A computer program assembles images from the Mars Global Surveyor (MGS) Mars Observer Camera Narrow Angle (MOCNA) collection to generate a uniform-high-resolution, georeferenced, uncontrolled mosaic image of the Martian surface. At the time of reporting the information for this article, the mosaic covered 7 percent of the Martian surface and contained data from more than 50,000 source images acquired under various light conditions at various resolutions.

The program geolocates, reprojects, and blends one source image at a time onto the mosaic. Geolocation and reprojection involve the use of a second-order polynomial based on coordinates of the source-image footprints. Images are stacked in the order of increasing resolution — higher-resolution images on top of lower-resolution images. The stacking order is also partly determined by the order of adding the source images to the mosaic. The mosaic-image data are stored in a custom file format that accommodates regional tiles and supports explicit representation of empty areas, image-data compression, and representation of localized changes.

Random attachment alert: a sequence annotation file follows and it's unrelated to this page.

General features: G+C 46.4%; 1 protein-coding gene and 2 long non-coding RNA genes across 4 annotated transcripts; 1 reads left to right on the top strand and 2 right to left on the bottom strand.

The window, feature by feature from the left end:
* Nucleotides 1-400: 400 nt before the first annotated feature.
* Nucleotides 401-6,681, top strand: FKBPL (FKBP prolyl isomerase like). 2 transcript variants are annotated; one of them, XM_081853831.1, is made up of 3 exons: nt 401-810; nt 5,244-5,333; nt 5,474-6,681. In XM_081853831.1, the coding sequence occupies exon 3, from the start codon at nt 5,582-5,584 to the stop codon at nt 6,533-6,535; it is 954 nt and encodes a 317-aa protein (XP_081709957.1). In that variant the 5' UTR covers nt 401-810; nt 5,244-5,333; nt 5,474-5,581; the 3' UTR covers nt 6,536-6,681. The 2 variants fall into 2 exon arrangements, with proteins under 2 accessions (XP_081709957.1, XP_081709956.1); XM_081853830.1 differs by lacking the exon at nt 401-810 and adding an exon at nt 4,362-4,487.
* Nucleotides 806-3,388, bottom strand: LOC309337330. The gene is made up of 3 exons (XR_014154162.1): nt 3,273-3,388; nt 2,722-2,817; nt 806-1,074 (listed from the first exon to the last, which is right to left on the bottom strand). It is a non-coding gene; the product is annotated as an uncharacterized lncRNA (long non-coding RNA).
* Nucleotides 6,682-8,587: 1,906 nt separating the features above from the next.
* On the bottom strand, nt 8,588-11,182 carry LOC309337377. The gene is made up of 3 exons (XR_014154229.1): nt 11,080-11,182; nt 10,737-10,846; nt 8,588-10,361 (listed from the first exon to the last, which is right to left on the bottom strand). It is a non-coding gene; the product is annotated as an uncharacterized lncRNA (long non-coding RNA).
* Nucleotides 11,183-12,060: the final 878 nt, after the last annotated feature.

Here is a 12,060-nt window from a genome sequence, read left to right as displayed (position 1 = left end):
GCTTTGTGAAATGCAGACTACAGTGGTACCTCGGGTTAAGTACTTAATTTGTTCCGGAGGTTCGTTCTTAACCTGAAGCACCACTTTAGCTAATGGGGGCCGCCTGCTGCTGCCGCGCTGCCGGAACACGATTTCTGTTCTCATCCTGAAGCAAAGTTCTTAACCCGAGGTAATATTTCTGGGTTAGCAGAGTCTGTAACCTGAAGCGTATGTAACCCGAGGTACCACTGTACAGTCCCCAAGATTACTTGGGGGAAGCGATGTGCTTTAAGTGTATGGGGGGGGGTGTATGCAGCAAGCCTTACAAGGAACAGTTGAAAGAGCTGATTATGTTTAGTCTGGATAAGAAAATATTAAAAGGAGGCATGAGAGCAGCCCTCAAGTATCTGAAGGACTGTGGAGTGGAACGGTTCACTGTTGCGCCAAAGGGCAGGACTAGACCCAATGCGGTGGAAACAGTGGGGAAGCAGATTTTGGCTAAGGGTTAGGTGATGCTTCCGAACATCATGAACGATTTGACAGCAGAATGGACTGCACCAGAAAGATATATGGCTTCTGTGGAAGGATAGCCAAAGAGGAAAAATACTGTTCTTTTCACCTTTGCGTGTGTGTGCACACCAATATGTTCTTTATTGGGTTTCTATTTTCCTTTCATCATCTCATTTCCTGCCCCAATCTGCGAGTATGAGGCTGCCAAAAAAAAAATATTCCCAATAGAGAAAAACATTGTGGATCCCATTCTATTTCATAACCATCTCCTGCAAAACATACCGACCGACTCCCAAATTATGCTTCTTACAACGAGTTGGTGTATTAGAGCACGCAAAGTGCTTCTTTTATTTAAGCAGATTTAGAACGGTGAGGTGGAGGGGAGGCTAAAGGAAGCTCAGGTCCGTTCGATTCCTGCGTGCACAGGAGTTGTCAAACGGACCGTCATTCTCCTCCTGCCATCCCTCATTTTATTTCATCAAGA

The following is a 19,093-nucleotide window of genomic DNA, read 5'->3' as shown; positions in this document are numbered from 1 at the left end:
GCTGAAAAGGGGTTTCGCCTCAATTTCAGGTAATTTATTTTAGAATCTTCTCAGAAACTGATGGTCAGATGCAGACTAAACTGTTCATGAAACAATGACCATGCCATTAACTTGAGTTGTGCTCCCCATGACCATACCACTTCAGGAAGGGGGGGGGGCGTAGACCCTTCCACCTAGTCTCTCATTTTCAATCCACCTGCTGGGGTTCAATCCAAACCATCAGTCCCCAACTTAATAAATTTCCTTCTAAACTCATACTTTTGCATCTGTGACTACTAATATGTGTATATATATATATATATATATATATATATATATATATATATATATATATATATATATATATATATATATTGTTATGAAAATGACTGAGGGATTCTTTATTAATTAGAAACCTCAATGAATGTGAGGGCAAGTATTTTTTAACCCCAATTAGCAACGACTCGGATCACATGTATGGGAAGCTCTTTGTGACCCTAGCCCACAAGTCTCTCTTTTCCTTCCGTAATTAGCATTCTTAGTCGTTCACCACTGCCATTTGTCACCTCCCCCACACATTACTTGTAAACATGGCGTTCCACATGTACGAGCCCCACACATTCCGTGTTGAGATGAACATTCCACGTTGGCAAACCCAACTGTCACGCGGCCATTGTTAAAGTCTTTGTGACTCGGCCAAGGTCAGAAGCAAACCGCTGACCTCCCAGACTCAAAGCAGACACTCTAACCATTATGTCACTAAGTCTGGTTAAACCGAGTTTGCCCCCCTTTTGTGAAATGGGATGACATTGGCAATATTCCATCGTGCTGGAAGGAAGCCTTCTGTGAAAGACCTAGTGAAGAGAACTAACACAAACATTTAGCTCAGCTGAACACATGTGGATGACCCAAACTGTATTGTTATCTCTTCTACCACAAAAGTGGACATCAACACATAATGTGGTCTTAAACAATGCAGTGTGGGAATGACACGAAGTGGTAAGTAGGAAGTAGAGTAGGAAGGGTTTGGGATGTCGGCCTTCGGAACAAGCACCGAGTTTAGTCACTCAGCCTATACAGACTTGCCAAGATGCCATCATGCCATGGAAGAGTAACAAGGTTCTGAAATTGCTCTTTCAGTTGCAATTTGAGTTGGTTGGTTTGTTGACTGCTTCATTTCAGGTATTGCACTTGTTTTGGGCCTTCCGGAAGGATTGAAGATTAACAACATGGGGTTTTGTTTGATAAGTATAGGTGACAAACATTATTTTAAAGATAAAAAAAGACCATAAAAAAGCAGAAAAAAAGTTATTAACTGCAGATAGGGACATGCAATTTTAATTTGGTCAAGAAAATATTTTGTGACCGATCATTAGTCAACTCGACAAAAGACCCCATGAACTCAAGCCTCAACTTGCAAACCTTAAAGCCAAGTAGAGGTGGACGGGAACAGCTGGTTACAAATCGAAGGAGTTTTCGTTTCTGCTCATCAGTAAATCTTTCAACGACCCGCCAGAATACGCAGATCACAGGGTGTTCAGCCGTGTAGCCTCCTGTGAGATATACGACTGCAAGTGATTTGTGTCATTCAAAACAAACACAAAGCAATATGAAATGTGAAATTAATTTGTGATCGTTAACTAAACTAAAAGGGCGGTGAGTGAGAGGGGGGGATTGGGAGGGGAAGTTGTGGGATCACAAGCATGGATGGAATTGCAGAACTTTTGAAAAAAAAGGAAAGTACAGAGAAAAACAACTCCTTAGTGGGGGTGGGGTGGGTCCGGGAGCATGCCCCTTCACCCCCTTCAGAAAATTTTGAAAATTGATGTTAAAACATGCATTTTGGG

The program is written as a script in the ImageTCL software of Silicon Graphics, Inc. (SGI), using SGI Image Vision Library with extensions specific to a geographic information system.

This program was written by Lucian Plesea of Caltech and Trent Hare of the United States Geological Survey for NASA's Jet Propulsion Laboratory.

This software is available for commercial licensing. Please contact Karina Edmonds of the California Institute of Technology at (626) 395-2322. Refer to NPO-45960.

NASA Tech Briefs Magazine

This article first appeared in the October, 2008 issue of NASA Tech Briefs Magazine.

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